- #1

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(n+1)*(log(n+1)-log(n) > 1 for all n > 0.

I have tried exponentiating it and I got

( (n+1)/n )^(n+1) < e.

And from there I couldn't go any farther, but I do know that it is true by just looking at its graph.

Could anybody help me please?

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- Thread starter japplepie
- Start date

- #1

- 93

- 0

(n+1)*(log(n+1)-log(n) > 1 for all n > 0.

I have tried exponentiating it and I got

( (n+1)/n )^(n+1) < e.

And from there I couldn't go any farther, but I do know that it is true by just looking at its graph.

Could anybody help me please?

- #2

blue_leaf77

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As for the solution itself, first find out whether the function( (n+1)/n )^(n+1)>e.

$$

f(n) = \left( \frac{n+1}{n} \right)^{(n+1)}

$$

is a monotonically decreasing or increasing function for positive ##n## (it should be either of them). Then find the asymptote of this function as ##n \rightarrow \infty## in terms of ##e## by making use of the definition of ##e##

$$

e = \lim_{n \to \infty} \left( 1+\frac{1}{n} \right)^n .

$$

- #3

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Correction:

As for the solution itself, first find out whether the function

$$

f(n) = \left( \frac{n+1}{n} \right)^{(n+1)}

$$

is a monotonically decreasing or increasing function for positive ##n## (it should be either of them). Then find the asymptote of this function as ##n \rightarrow \infty## in terms of ##e## by making use of the definition of ##e##

$$

e = \lim_{n \to \infty} \left( 1+\frac{1}{n} \right)^n .

$$

I tried that, but to know if it is indeed monotonic I have to show that the selected expression in the term the picture I attached is always < 1 or > 1.

So to proof of the original problem requires a proof for:

n*(log(n+1)-log(n)) < 1

Right now it looks pretty circular.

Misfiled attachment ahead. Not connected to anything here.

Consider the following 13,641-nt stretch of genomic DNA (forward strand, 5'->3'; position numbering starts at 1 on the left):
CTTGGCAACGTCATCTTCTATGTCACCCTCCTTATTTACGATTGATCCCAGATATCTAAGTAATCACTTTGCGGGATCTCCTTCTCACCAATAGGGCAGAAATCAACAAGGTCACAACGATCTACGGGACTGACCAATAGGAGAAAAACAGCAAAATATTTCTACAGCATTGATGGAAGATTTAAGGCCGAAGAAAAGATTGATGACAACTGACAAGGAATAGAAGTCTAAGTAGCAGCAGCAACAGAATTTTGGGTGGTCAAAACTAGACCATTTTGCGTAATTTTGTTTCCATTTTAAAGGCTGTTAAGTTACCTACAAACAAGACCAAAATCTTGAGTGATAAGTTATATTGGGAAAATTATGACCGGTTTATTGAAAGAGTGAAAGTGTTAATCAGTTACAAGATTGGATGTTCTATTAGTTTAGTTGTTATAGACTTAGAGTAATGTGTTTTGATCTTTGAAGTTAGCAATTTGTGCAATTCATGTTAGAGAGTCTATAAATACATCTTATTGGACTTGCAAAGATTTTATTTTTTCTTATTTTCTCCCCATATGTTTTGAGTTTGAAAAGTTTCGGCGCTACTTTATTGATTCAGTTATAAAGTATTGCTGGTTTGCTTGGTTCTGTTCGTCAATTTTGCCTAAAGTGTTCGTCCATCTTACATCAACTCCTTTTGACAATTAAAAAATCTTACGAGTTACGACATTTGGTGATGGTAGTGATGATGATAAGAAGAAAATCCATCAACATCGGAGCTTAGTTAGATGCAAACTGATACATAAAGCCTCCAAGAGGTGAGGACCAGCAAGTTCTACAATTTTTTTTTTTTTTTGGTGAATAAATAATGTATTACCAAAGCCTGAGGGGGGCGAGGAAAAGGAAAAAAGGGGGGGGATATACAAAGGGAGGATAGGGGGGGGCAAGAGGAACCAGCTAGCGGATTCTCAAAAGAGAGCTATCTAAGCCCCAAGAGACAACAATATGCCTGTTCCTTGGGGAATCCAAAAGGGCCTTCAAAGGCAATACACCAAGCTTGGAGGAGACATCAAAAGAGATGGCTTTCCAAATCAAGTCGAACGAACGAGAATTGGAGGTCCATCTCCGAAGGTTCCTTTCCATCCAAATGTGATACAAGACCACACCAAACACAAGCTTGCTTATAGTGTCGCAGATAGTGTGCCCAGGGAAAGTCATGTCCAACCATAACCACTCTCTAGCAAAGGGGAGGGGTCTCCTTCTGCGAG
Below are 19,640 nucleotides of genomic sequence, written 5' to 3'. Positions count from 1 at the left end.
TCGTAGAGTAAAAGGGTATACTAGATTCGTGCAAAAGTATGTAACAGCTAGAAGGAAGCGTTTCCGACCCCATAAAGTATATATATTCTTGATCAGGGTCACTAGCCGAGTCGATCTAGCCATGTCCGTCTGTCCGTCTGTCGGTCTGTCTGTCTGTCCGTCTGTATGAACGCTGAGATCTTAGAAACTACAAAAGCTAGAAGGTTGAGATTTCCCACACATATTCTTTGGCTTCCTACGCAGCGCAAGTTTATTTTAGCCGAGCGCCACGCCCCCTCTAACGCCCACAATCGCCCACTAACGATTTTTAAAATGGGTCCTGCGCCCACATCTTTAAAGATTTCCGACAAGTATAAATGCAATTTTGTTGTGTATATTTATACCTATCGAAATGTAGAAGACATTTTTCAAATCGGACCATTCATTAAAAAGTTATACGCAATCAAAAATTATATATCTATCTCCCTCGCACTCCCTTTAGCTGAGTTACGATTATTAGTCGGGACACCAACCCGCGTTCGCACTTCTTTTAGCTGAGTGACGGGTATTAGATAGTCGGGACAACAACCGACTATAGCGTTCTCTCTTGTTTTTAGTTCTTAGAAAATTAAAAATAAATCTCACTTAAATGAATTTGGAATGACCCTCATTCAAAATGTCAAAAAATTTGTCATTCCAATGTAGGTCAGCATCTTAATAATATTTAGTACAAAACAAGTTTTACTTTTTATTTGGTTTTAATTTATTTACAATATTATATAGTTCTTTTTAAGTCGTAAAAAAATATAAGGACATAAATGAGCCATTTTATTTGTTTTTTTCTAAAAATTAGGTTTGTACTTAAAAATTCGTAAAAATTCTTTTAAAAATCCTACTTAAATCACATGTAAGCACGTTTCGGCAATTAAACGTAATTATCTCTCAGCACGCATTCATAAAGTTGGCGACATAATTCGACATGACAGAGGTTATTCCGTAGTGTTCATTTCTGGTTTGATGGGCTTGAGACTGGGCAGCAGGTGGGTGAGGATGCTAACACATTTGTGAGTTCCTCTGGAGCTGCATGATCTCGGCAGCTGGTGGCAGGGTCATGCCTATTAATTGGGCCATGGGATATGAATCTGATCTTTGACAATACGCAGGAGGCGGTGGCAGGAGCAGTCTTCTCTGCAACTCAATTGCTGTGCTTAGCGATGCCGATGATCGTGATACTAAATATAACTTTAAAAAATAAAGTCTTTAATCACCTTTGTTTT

- #4

mfb

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You don't need that, there is a more direct way.I tried that, but to know if it is indeed monotonic I have to show that the selected expression in the term the picture I attached is always < 1 or > 1.

You can also show the initial inequality directly with a clever integral. Can you rewrite ln(n+1)-ln(n) somehow?

- #5

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You don't need that, there is a more direct way.

You can also show the initial inequality directly with a clever integral. Can you rewrite ln(n+1)-ln(n) somehow?

You don't need that, there is a more direct way.

You can also show the initial inequality directly with a clever integral. Can you rewrite ln(n+1)-ln(n) somehow?

Can I have more clues please? I'm getting nowhere plus I'm not that good with integral calculus since we were never taught this in my high school & university.

- #6

mfb

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What is ##\int_a^b \frac{dx}{x}##?

- #7

- #8

mfb

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It is not log(x). The definite integral not depend on x at all, but only on a and b.

- #9

- #10

mfb

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Right, the difference between two logarithms - that's what you have in your original inequality.

- #11

- #12

mfb

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